The USF College of Medicine caused quite a stir when results from a new study were published in the Journal of Neuroscience last month.
A $2.2-million five-year grant from the National Institute on Aging assisted researchers from the Alzheimer’s Disease Research Laboratory in a project to unveil some of the secrets of Alzheimer’s disease.
The new discovery stems from a research idea that emerged during a dinner between David Morgan, Ph.D., director of the laboratory, and colleague Dr. Jeanne Loring of Incyte Pharmaceuticals.
Morgan said Loring had already conducted research using a microray analysis to test active and inactive genes in Alzheimer DNA brain tissue.
“We decided it would be equally important to see the similarities and differences,” Morgan said.
Although researchers did not find the results they were looking for, several changes in amyloid plaques were discovered, Morgan said. Amyloid plaques in the brain have long been known to be a symptom of Alzheimer’s disease, although the damage they cause had been unclear.
“We thought amyloid disrupted memory because of tissue damage, but now we see it interferes with the process of storing new memories,” Morgan said.
Currently, the pharmaceutical approach is to try to get rid of the amyloid or to block amyloid creation, Morgan said. The new discovery provides a new way of trying to block the impact of the present amyloid.
“In my opinion, we’re not going to be able to remove the amyloid,” Morgan said. “If we can now determine the mechanism that the amyloid deposits, cause changes to, and how it suppresses them, then we might be able to block that process and improve memory function in Alzheimer’s patients.”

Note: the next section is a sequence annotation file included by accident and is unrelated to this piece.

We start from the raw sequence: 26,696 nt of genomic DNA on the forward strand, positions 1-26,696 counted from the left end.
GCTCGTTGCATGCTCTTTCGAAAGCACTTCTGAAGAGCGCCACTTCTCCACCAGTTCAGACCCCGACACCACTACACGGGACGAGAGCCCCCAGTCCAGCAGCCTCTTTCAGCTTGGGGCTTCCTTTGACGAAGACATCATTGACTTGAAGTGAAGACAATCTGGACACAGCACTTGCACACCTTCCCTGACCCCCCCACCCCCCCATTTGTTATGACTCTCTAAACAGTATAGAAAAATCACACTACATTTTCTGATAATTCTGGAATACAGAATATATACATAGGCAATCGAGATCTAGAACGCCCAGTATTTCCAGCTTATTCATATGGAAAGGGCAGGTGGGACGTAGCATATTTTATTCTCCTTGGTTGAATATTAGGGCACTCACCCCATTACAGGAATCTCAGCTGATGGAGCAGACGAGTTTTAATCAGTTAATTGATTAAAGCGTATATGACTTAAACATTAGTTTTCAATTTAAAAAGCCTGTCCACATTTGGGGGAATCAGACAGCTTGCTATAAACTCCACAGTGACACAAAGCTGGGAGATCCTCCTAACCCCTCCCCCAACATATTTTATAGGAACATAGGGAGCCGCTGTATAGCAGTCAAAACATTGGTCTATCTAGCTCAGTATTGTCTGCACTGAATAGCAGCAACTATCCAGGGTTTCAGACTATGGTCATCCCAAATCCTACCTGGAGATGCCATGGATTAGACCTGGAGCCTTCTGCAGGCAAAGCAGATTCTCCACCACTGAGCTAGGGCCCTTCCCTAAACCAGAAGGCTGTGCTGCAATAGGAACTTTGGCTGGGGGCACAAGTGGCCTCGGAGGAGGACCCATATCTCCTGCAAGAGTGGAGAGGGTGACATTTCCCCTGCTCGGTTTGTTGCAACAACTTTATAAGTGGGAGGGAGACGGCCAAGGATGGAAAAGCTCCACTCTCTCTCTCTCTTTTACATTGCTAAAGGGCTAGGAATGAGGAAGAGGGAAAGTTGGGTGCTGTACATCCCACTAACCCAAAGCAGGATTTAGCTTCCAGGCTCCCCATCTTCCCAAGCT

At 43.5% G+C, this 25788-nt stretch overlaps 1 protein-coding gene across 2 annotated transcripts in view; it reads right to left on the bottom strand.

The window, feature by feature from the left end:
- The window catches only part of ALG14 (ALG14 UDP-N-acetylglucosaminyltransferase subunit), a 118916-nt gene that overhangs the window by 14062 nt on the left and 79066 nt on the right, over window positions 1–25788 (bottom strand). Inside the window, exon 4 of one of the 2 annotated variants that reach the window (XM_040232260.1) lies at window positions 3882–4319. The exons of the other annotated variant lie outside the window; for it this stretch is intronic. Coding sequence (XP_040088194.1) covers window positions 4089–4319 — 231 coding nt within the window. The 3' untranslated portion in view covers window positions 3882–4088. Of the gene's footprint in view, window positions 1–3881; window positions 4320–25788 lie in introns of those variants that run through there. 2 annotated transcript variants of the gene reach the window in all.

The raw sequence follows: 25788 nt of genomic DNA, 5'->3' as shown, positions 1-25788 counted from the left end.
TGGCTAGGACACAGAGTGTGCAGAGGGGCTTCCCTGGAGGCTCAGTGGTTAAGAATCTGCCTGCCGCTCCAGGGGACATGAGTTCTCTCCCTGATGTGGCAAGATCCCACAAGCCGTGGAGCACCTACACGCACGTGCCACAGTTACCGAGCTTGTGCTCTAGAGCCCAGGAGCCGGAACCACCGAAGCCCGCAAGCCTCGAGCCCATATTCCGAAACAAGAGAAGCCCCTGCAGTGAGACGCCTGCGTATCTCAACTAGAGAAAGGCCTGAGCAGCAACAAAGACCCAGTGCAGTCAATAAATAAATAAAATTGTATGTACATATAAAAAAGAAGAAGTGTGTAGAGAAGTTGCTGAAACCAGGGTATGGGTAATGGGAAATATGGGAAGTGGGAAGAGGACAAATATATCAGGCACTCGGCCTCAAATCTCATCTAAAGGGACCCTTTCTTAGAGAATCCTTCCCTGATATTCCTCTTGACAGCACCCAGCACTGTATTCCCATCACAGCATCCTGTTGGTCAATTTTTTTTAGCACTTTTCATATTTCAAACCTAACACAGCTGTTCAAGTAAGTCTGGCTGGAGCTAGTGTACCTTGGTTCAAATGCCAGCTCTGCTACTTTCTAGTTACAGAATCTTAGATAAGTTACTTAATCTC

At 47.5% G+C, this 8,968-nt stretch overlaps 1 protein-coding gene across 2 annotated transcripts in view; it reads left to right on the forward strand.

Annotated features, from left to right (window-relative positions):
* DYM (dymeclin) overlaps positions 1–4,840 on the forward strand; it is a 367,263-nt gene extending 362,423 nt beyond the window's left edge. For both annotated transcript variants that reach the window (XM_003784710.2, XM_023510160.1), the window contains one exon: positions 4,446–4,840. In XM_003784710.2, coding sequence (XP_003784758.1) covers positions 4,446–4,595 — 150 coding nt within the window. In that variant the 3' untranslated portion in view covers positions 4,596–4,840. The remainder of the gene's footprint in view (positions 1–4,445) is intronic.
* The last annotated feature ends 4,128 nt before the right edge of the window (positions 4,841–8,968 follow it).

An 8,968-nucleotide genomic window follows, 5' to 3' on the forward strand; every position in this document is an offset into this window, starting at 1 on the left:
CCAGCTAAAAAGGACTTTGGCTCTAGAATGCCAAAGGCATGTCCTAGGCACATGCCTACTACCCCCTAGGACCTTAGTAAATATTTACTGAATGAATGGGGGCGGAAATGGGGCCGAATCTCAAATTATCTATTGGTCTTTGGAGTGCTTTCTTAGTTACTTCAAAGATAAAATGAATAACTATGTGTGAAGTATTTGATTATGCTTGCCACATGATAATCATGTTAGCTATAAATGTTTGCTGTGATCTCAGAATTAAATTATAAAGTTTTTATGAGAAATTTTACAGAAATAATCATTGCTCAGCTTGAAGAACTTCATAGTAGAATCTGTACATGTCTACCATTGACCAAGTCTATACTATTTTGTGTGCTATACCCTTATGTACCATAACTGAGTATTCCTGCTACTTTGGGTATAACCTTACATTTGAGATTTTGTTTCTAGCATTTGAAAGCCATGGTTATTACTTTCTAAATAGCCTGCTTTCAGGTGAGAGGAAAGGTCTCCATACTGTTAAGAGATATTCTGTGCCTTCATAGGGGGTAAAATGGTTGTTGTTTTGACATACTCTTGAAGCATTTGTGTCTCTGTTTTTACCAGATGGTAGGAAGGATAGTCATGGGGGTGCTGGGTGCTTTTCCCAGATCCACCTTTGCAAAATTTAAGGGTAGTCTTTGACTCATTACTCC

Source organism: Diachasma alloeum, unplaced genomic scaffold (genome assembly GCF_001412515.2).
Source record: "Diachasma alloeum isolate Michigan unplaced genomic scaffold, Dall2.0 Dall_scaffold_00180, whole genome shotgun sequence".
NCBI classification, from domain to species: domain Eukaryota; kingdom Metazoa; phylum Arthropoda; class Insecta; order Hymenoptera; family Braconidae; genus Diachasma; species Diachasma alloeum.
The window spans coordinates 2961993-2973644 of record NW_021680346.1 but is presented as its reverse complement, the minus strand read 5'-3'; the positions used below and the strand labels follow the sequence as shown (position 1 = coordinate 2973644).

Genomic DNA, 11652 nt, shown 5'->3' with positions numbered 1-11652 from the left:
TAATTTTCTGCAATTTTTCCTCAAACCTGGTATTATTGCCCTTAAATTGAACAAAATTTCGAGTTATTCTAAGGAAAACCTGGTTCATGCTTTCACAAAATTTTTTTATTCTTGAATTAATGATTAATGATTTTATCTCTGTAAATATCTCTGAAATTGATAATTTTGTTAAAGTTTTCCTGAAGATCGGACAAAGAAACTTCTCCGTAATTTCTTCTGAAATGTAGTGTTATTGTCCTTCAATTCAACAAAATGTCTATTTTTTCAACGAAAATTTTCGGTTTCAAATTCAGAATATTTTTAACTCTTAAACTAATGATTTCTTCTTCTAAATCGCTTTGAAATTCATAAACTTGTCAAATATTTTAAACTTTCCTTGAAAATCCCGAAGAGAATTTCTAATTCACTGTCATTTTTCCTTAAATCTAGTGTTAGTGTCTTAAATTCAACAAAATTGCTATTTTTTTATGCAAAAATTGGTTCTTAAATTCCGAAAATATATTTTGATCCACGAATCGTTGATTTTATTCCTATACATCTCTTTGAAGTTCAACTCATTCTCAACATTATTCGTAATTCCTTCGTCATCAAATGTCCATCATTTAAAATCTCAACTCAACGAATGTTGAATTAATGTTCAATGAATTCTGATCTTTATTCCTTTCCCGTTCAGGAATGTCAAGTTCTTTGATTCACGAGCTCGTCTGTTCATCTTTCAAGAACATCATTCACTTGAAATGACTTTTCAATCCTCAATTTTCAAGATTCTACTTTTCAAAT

In addition to Loring, Morgan is also working closely with Marcia Gordon, Ph.D., and Chad Dickey, a doctorate student. The team hopes to identify the steps that occur between the time the amyloid plaque is detected and when the memory functions begin to deteriorate, Morgan said.
“We think amyloid is interacting with some protein on the cell surface,” Morgan said. “By working out the steps that are in between, we hope to identify a druggable site.”
The team’s hard work will no doubt add to USF’s long list of increasingly identifiable research efforts. The university placed No. 29 in the nation on the National Science Foundation’s list ranking total medical research dollars for public universities from 1998 to 2001. It was the highest-ranking Florida school.
“I view our success as representing how advanced USF has become as a biomedical institution,” Morgan said. “We have a lot of things here that we would not be able to do in other places.”